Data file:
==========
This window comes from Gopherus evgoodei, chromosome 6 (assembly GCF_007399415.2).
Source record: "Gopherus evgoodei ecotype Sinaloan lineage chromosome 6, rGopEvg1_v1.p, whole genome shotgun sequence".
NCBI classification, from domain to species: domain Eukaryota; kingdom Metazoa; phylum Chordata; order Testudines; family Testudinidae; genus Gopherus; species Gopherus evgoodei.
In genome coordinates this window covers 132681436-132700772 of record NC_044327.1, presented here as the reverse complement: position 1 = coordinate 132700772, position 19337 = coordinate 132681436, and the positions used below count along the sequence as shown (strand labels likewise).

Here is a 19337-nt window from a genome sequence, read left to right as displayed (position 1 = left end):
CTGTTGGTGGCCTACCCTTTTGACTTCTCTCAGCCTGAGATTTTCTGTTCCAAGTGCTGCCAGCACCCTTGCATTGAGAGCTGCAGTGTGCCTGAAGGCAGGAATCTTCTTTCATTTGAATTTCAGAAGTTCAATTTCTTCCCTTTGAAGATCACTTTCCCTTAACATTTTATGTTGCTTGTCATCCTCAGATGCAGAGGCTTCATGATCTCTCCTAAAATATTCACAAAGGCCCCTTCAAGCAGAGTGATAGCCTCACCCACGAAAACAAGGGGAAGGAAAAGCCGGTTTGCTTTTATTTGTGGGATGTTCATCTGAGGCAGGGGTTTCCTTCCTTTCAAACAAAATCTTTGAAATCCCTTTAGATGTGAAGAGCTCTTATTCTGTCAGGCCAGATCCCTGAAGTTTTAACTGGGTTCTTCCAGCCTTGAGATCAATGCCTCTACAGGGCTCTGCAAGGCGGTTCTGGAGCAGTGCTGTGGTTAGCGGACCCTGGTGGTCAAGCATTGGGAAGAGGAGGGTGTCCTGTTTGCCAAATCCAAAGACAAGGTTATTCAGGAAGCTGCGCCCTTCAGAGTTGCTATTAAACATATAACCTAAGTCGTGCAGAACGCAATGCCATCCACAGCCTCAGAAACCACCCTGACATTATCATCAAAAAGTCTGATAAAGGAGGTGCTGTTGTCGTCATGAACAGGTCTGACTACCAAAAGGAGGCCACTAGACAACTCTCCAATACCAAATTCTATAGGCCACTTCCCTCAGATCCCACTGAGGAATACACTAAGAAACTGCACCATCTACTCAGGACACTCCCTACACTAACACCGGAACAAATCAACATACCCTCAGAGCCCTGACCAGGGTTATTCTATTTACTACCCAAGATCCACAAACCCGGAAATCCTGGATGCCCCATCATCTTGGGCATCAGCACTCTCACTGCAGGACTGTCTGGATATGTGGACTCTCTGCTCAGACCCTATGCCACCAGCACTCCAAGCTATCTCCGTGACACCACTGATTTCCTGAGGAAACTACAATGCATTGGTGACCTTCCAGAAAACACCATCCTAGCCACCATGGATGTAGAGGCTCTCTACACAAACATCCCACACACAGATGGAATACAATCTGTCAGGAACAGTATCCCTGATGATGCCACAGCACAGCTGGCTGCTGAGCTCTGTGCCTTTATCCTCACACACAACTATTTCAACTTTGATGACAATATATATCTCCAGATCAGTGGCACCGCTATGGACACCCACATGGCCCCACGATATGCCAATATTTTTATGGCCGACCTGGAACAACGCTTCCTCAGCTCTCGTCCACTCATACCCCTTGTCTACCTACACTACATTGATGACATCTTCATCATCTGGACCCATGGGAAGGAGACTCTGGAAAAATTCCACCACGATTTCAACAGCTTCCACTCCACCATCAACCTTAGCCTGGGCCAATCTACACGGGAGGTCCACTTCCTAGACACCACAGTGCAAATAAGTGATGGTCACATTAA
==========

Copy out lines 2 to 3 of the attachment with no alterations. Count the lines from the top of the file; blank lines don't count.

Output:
Source record: "Gopherus evgoodei ecotype Sinaloan lineage chromosome 6, rGopEvg1_v1.p, whole genome shotgun sequence".
NCBI classification, from domain to species: domain Eukaryota; kingdom Metazoa; phylum Chordata; order Testudines; family Testudinidae; genus Gopherus; species Gopherus evgoodei.